Taking your business to the next level could seem a daunting task but nonetheless, growth is imperative. Dr Joanna Berry, an Associate Professor in Entrepreneurship at Durham University Business School and founder of four businesses, outlines six steps to creating a fail-proof growth strategy.
1. Secure a mentor and grow your network
Securing a suitable mentor is one of the most important things you can do for your business. You can use websites like LinkedIn to grow your network while looking for another entrepreneur who has successfully grown their own business. University business schools hold frequent networking events for introducing mentors. In addition, make contact with your local Chamber of Commerce, your regional Institute of Directors and your local economic partnership. These organisations will expose you to a worthy and informative network.
2. Become financially literate
Take time to understand the financial and legal jargon that applies, or will apply, to your business. At a minimum, this should include gaining an understanding of VAT, Corporation Tax, and the importance of incorporating your company.
An unexpected tax demand could be enough to crush your growth plans, or worse, irreparably damage your business. Initially, you can contact the Institute of Directors or the Federation of Small Businesses for advice. There are lots of member organisations that are great for sourcing information. Alternatively, invest in a skilled bookkeeper that will keep on top of this for you. The organisations mentioned above will all be able to signpost you to cost-effective providers.
3. Be prepared to fail
Businesses can fail for many reasons, but most notably, either the company or its owner makes a mistake or something uncontrollable happens in the industry. Whether it’s a personal setback such as a death or divorce or a swift change in the economy or the knock-on effects of Brexit, being prepared for these setbacks will put you in good stead. However, failure is how you learn, so teach yourself to change what you can and to be resilient towards what you can’t.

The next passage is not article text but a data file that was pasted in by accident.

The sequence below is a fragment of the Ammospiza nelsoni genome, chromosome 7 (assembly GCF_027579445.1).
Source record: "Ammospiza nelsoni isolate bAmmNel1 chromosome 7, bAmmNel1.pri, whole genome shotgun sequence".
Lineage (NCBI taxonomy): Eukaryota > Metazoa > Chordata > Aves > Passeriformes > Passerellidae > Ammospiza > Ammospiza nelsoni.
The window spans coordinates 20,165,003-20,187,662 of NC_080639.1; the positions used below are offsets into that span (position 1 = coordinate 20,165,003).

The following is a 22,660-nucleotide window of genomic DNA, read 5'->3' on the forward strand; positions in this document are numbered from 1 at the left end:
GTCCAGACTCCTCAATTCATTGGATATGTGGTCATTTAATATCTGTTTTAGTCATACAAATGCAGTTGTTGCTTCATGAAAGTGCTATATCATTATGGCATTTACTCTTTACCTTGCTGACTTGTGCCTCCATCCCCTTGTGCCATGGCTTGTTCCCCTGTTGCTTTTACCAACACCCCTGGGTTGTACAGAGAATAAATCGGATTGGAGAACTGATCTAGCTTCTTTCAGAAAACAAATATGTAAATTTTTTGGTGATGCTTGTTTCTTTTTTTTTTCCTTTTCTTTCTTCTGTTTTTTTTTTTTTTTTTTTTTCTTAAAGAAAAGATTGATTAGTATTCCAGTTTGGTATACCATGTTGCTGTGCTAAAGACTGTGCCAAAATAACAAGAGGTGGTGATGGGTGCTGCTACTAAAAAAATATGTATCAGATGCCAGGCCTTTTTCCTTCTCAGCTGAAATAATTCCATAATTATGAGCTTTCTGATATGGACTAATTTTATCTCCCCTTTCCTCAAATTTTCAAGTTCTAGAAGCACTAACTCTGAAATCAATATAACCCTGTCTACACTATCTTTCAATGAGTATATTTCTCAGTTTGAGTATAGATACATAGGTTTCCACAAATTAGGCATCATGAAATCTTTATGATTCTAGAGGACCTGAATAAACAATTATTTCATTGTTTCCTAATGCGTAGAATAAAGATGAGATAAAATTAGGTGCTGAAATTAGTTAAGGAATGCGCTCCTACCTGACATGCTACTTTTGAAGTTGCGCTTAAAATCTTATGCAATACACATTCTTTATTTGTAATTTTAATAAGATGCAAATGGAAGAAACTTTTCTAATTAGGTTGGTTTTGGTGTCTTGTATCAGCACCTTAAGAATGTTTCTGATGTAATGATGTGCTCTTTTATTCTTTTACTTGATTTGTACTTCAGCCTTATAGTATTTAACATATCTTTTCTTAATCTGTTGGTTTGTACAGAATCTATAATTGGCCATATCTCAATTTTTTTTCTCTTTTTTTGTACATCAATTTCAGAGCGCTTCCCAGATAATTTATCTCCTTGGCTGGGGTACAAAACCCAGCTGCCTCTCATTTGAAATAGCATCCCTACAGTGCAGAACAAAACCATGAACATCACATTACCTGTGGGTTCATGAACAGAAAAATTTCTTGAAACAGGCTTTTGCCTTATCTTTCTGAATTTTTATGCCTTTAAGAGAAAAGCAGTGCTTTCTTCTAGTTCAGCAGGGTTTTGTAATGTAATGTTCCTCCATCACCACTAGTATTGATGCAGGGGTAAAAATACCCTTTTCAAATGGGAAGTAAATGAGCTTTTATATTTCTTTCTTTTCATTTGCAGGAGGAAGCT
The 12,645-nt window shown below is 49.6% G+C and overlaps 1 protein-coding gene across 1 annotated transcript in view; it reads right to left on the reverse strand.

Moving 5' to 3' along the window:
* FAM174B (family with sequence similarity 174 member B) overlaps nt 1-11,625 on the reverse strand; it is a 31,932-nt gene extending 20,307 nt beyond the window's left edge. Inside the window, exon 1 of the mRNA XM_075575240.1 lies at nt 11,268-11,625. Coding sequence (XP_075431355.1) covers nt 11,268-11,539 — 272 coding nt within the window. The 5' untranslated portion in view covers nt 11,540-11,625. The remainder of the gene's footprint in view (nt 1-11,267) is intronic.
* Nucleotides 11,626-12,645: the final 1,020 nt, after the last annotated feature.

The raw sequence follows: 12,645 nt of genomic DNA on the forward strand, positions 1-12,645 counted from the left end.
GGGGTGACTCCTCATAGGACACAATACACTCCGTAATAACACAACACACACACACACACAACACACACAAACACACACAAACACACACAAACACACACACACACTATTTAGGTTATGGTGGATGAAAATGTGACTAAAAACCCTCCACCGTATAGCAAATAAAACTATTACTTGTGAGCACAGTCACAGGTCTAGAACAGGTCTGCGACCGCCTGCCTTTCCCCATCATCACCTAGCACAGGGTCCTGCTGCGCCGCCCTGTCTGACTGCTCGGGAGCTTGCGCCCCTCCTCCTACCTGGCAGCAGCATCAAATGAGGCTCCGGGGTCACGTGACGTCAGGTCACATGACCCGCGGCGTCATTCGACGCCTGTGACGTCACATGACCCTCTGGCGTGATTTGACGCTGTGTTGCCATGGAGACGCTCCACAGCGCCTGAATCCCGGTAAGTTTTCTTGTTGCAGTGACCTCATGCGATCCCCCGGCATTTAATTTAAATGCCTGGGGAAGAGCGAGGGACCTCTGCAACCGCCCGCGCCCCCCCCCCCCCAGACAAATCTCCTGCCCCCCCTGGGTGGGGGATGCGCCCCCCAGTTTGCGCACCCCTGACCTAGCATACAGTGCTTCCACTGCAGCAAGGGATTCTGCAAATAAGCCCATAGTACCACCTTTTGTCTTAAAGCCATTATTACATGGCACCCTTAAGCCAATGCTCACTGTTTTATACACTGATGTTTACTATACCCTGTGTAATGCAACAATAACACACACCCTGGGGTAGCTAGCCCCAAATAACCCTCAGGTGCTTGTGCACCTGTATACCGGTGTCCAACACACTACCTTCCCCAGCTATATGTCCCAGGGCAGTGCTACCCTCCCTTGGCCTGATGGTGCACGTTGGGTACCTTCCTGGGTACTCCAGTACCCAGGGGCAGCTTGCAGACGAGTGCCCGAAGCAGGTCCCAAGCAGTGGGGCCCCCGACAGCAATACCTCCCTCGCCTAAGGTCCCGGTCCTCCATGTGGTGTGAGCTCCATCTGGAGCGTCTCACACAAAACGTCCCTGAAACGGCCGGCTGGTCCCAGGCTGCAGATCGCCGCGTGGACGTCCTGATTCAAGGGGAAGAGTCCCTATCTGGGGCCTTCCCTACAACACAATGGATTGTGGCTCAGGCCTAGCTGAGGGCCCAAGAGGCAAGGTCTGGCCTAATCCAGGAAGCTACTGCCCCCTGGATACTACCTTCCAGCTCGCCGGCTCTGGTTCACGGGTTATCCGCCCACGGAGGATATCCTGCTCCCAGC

4. Introduce governance
You need to start thinking about the rules of the business at this point. What will you allow employees to do? What information do they need to treat with confidentiality? What information can they take with them if they leave? It can be tedious, but it’s important. Today’s technological entrepreneurial environment – which most start-ups are in some way – makes this increasingly important. Claiming ownership and distribution of intellectual property is vital but can be difficult to pin down.
5. Hire the best talent
At this point, you will need to make a sufficient investment in talent, which will not be cheap. Using your network should provide you with an initial pool of potential employees. Your team is critical to the success of your business and each side, you as the company owner and them as your employee, must have mutual respect for each other.
However, this does not mean that your employees should agree with everything you say, in fact, almost the opposite: they must be able to disagree with you. Recruit for character as well as skill.
You must be able to get along, but it is not necessary for you to become close friends. Just before your business makes more money than it spends, it tends to be the team around you that helps you get to that stage.
6. Know your limits
Surround yourself with experts and empower them with the authority to make decisions that are out of your depth. Entrepreneurs, by nature, can become bored, so stepping back and allowing employees to lead on decisions that are within their remit is key. Alternatively, an entrepreneur needs to learn the art of management, which is not the same as entrepreneurship.
Everyone’s limits are different and some people can move from being the entrepreneur of a small business to the managing director of a very large business with little trouble. But others get bored once the business is stable and need to step back at this point. Understanding when your business needs you and when it doesn’t is a steep learning curve for many entrepreneurs.
Where the opinions of third parties are offered, these may not necessarily reflect those of St. James’s Place.